People and Profits, Are the Two Really that Difficult to Balance?

May 15, 2017  
By Bill Hohlfeld

On last night’s American Labor History segment of Blue Collar Buzz, we briefly discussed the Pullman Strike of May of 1894. There was nothing terribly complicated about it. Neither the cause nor the effect is difficult to understand, economically.

When the Chicago World’s Fair of 1893 shut down, another falsely driven economic boom collapsed, as did the need for George Pullman’s rail cars. Pullman’s natural response was lay-offs. No demand for cars means no demand for the people who build them. So, not dozens, or even hundreds of workers were let go, but thousands lost their livelihood in a day and age that provided no social safety net for the unemployed. Even if we could navigate through those emotionally troubled waters, the insult that followed the injury was unbearable. The workers who remained, depending upon their job classifications, were forced to take anywhere from a 25 to a 33 per cent cut in wages.

They were not, however, given a reduction in rent for the company housing in which they lived. Why? Because, according to Pullman that would have been charity, which he found to be unhealthy for the recipient and downright unethical of those who offered it.  So Pullman continued to rake in real estate and utility profits while the very people who had made his fortune for him with their labor barely managed to subsist. In fact, it was not unusual for families to be cold and hungry inside their “model” Pullman homes, as there was no income left to cover the cost of food and heating.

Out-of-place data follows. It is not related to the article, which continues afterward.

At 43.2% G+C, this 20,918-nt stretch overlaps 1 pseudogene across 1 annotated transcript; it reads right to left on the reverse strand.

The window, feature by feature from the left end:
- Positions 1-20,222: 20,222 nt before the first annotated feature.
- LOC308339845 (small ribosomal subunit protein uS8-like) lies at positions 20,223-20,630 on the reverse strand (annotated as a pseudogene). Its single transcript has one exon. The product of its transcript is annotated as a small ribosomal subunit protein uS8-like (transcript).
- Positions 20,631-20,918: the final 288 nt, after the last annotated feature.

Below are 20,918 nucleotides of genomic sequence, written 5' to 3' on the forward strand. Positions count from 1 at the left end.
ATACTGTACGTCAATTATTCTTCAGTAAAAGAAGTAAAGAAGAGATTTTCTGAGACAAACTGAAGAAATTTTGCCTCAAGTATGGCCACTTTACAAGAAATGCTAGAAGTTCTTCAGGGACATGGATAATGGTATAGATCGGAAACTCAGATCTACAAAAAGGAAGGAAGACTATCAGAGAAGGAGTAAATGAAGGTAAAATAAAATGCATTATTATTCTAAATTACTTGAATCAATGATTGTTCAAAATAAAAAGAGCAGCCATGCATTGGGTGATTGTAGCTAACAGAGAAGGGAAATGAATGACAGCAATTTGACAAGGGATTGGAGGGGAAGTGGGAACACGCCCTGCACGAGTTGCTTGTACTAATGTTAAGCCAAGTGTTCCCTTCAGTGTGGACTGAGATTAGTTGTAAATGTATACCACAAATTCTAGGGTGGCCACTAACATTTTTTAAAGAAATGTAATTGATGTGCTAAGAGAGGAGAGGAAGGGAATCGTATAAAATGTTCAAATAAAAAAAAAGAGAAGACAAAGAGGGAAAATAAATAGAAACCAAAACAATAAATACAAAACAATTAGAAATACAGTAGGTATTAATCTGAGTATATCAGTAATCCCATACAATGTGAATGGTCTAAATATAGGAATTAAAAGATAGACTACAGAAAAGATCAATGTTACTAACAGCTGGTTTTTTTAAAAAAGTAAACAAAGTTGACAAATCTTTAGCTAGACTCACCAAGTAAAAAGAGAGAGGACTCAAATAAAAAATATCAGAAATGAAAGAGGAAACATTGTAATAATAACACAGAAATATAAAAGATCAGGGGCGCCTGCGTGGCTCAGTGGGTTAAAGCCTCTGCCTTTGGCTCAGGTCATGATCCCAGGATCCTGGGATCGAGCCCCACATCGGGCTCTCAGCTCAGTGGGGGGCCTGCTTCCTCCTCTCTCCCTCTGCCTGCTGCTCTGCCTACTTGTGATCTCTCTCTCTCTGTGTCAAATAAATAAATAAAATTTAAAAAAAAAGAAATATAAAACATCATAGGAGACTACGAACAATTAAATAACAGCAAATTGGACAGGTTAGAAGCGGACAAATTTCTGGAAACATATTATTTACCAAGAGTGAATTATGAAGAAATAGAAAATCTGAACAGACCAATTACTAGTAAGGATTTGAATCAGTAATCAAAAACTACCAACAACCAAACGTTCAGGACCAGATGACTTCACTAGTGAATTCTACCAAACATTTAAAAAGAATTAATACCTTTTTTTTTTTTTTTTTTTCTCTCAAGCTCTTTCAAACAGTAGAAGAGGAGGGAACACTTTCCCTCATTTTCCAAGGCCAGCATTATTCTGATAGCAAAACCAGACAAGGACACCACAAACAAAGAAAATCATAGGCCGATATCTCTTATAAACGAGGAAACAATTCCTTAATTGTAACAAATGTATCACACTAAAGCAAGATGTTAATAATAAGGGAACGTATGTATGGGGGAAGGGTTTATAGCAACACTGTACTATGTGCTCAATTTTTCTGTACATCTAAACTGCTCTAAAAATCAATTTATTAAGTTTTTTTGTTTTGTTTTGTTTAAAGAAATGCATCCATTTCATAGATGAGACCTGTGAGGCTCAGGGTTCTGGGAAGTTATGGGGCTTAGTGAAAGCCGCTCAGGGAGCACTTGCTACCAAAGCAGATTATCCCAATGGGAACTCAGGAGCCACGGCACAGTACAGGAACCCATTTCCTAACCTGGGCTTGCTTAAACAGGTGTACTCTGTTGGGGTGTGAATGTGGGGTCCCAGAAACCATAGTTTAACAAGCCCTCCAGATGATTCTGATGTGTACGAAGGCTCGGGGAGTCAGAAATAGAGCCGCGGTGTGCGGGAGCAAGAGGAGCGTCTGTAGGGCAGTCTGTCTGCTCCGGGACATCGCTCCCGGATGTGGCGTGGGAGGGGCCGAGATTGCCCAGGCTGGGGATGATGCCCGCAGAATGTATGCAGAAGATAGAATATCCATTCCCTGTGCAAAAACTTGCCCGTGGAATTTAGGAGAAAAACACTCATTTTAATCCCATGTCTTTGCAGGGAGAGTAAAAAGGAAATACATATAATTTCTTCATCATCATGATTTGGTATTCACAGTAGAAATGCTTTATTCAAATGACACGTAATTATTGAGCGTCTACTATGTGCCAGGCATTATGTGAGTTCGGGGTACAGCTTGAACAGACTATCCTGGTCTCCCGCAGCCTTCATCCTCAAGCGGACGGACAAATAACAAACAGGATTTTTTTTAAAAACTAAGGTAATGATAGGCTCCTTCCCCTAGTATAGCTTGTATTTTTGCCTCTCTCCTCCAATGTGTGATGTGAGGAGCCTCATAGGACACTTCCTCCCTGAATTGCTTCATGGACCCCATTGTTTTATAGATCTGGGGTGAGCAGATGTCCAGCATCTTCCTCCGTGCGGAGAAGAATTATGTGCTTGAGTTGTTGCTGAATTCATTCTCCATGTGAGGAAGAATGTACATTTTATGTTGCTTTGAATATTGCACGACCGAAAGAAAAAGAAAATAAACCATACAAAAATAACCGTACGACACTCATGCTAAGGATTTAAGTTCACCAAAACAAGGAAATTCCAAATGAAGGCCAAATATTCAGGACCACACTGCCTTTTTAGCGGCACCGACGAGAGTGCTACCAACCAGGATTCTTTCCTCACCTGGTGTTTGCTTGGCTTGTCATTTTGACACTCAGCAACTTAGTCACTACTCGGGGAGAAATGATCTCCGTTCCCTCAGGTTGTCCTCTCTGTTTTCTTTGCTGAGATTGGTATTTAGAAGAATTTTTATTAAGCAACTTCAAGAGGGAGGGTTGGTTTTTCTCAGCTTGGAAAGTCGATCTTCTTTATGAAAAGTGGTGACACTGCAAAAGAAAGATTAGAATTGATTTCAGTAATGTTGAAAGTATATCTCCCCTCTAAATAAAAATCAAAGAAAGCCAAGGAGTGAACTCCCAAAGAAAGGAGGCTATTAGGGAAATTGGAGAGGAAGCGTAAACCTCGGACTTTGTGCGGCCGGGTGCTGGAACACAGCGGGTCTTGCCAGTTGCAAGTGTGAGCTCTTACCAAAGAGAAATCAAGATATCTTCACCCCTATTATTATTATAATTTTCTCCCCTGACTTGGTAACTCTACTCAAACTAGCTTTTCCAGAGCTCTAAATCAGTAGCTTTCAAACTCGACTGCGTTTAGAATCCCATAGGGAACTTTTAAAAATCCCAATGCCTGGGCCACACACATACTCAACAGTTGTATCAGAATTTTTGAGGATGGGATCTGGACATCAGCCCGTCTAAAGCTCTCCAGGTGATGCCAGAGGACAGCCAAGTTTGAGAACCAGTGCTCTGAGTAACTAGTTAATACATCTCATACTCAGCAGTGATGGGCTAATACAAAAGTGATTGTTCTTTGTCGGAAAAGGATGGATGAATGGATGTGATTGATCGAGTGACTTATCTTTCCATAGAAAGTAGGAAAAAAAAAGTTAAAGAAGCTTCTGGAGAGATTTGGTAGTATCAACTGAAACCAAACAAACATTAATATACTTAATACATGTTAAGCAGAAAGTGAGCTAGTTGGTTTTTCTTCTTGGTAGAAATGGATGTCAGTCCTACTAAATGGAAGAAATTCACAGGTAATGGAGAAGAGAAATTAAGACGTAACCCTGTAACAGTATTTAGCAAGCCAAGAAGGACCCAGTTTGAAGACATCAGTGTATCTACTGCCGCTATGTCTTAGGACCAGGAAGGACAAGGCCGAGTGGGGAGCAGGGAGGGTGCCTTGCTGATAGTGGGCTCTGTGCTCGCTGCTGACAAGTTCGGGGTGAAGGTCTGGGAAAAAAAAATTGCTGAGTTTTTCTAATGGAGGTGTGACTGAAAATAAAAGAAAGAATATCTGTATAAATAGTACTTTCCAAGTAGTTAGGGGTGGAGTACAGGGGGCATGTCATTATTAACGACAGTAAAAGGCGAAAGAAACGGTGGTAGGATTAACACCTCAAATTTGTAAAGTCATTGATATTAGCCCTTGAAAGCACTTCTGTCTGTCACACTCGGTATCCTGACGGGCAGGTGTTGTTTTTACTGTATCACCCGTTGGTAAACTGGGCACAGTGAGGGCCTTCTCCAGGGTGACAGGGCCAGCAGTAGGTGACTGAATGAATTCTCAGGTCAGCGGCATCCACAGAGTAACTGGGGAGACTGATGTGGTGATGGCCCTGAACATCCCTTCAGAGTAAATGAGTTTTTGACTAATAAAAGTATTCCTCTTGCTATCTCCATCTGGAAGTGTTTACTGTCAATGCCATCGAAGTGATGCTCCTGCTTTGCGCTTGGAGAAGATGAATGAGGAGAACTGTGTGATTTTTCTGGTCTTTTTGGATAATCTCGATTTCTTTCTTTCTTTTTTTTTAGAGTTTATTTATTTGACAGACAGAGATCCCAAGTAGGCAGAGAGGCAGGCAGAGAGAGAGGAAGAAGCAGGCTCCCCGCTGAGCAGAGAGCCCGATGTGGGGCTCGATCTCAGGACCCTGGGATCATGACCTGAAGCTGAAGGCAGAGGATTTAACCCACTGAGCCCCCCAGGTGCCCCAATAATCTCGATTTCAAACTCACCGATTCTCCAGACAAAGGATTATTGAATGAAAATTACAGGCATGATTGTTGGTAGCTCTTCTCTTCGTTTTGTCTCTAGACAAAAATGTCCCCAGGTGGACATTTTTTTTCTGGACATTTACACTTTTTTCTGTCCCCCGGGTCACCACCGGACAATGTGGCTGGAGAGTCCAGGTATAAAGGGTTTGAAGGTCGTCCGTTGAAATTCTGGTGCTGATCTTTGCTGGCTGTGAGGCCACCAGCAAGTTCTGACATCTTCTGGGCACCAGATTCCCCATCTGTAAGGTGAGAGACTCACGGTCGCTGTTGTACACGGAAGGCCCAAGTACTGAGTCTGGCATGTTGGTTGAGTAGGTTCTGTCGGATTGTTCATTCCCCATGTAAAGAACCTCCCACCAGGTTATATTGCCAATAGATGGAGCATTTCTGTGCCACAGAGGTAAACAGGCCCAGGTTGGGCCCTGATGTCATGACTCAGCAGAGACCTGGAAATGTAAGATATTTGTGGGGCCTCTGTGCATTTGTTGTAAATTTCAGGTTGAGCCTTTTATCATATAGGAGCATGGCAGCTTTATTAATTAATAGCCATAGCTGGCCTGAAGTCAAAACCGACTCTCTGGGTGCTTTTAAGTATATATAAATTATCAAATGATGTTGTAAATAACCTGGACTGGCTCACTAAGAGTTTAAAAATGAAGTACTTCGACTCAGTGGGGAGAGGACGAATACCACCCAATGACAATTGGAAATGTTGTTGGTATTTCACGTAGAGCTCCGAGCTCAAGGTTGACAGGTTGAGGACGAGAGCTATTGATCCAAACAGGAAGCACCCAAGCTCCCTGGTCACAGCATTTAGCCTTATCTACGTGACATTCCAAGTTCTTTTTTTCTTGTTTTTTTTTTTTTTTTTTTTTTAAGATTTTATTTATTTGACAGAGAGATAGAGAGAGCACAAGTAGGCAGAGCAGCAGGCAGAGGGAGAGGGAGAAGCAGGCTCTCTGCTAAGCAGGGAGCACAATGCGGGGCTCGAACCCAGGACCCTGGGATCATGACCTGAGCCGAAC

So, once again we come to the false dichotomy being laid out for the American worker (and voter). Scenarios such as this are much too often presented as a simple case of choosing a “free market economy” or some sort of socialist quagmire of relentless regulations, insane inefficiencies and hypocritical party bosses who live off the sweat of the duped and betrayed proletariat. The truth is, we don’t have to choose between the two now and Pullman didn’t have to then either.

Just as Pullman could have cut back the cost of rent and utilities at a rate commensurate with the wage cuts, so can we have sane regulation and still manage to encourage the entrepreneurial class. Pullman could have fostered loyalty and perhaps a touch of devotion in his workers, if he had shown a bit more empathy with his workforce. And, he would have remained incredibly wealthy in the process.

Today, we could join the rest of the industrialized world and insure that all our citizens have access to a good education, adequate health care and work which pays a a wage that allows a worker to sustain him or herself with some modicum of dignity. We’d have to stop our Pullmanesque labeling of people at the bottom of the economic ladder as morally deficient for wanting charity. We’d have to admit that the millions of ordinary people who go to work every day bring as much, if not more, to the table than the “great minds” who steer America’s corporate ships. And yes, we would have to be willing to take a second look at the way we balance people and profits.


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